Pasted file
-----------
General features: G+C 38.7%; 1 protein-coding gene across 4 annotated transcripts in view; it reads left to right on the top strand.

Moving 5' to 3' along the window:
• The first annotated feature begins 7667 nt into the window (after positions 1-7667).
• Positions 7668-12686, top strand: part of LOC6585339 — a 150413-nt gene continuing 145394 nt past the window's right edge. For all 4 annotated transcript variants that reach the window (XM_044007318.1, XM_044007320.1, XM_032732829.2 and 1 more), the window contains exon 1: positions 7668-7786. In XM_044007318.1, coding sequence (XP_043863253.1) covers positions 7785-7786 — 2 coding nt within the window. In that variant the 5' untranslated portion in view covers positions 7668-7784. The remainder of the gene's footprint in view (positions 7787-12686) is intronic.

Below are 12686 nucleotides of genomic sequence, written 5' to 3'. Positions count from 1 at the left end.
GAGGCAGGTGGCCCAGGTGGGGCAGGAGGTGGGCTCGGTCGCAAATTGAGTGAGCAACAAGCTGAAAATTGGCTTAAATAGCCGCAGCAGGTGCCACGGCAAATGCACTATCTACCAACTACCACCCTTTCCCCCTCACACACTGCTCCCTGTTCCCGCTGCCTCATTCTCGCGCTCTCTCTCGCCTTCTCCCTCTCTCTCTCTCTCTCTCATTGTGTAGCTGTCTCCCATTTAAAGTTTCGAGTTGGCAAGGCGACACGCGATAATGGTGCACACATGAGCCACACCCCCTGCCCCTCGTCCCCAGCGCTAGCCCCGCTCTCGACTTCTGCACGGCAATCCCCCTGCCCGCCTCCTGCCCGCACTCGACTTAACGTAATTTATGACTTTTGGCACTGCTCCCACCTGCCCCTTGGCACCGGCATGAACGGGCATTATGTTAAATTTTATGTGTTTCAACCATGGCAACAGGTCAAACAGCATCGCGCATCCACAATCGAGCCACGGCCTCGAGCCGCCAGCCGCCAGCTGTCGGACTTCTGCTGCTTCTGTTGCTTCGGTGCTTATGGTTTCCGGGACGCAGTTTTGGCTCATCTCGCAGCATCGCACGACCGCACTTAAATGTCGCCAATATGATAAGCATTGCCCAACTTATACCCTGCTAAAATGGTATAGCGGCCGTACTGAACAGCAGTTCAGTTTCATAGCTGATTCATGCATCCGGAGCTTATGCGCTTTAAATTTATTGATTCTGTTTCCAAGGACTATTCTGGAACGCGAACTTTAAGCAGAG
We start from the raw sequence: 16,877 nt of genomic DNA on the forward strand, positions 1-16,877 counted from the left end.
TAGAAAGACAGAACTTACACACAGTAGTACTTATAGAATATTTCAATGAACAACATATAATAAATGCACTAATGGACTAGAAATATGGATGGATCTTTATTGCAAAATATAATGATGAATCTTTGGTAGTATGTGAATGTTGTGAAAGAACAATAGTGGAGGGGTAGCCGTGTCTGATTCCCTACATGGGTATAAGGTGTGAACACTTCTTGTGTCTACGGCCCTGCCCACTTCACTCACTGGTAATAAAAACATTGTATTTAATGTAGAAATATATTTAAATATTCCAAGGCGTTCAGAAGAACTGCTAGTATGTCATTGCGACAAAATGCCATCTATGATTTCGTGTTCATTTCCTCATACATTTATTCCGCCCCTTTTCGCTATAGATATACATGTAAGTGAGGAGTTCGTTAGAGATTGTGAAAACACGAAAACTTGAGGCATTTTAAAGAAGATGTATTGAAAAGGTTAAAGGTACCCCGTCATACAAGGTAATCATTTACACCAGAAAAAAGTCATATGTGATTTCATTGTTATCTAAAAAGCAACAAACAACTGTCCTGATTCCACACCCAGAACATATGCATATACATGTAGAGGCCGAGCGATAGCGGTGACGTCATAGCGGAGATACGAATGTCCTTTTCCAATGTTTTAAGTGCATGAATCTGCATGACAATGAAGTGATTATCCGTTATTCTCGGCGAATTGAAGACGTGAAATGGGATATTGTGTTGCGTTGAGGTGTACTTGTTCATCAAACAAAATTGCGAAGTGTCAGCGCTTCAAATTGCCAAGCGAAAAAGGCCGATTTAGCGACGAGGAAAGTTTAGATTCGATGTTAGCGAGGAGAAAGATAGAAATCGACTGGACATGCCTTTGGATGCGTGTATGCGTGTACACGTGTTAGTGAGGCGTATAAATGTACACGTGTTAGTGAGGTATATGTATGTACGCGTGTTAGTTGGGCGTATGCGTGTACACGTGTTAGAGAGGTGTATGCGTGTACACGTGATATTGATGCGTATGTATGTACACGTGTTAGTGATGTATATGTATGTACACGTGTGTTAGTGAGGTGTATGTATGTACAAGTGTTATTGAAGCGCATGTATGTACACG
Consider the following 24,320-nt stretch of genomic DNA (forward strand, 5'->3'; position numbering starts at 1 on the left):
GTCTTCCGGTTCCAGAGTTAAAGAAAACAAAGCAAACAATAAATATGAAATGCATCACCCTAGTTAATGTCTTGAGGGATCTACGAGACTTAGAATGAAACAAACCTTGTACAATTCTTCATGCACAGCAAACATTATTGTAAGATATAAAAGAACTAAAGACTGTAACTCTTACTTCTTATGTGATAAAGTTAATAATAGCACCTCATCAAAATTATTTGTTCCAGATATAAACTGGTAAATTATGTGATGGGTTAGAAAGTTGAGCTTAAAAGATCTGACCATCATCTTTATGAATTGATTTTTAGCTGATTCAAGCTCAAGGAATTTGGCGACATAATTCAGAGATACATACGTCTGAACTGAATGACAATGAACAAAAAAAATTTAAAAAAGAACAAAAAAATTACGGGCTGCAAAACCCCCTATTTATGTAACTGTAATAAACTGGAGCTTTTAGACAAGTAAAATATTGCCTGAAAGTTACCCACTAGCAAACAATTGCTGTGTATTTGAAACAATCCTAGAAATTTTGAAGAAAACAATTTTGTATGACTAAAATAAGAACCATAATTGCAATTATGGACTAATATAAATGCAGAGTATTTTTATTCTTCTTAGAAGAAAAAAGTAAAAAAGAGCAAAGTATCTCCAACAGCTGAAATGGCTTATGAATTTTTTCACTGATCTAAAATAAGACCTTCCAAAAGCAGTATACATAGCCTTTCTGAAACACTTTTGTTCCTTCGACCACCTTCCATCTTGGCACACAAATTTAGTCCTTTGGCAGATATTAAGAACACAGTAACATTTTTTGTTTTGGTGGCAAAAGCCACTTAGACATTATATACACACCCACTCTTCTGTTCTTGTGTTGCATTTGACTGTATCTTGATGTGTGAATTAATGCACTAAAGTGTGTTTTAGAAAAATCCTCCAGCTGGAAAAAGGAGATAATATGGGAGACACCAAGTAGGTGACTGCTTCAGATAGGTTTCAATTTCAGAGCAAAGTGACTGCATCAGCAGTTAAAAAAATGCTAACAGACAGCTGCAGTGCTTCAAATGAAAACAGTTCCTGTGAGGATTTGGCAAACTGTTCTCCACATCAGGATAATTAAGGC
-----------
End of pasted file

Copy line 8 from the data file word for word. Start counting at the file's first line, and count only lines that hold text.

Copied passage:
TAGAAAGACAGAACTTACACACAGTAGTACTTATAGAATATTTCAATGAACAACATATAATAAATGCACTAATGGACTAGAAATATGGATGGATCTTTATTGCAAAATATAATGATGAATCTTTGGTAGTATGTGAATGTTGTGAAAGAACAATAGTGGAGGGGTAGCCGTGTCTGATTCCCTACATGGGTATAAGGTGTGAACACTTCTTGTGTCTACGGCCCTGCCCACTTCACTCACTGGTAATAAAAACATTGTATTTAATGTAGAAATATATTTAAATATTCCAAGGCGTTCAGAAGAACTGCTAGTATGTCATTGCGACAAAATGCCATCTATGATTTCGTGTTCATTTCCTCATACATTTATTCCGCCCCTTTTCGCTATAGATATACATGTAAGTGAGGAGTTCGTTAGAGATTGTGAAAACACGAAAACTTGAGGCATTTTAAAGAAGATGTATTGAAAAGGTTAAAGGTACCCCGTCATACAAGGTAATCATTTACACCAGAAAAAAGTCATATGTGATTTCATTGTTATCTAAAAAGCAACAAACAACTGTCCTGATTCCACACCCAGAACATATGCATATACATGTAGAGGCCGAGCGATAGCGGTGACGTCATAGCGGAGATACGAATGTCCTTTTCCAATGTTTTAAGTGCATGAATCTGCATGACAATGAAGTGATTATCCGTTATTCTCGGCGAATTGAAGACGTGAAATGGGATATTGTGTTGCGTTGAGGTGTACTTGTTCATCAAACAAAATTGCGAAGTGTCAGCGCTTCAAATTGCCAAGCGAAAAAGGCCGATTTAGCGACGAGGAAAGTTTAGATTCGATGTTAGCGAGGAGAAAGATAGAAATCGACTGGACATGCCTTTGGATGCGTGTATGCGTGTACACGTGTTAGTGAGGCGTATAAATGTACACGTGTTAGTGAGGTATATGTATGTACGCGTGTTAGTTGGGCGTATGCGTGTACACGTGTTAGAGAGGTGTATGCGTGTACACGTGATATTGATGCGTATGTATGTACACGTGTTAGTGATGTATATGTATGTACACGTGTGTTAGTGAGGTGTATGTATGTACAAGTGTTATTGAAGCGCATGTATGTACACG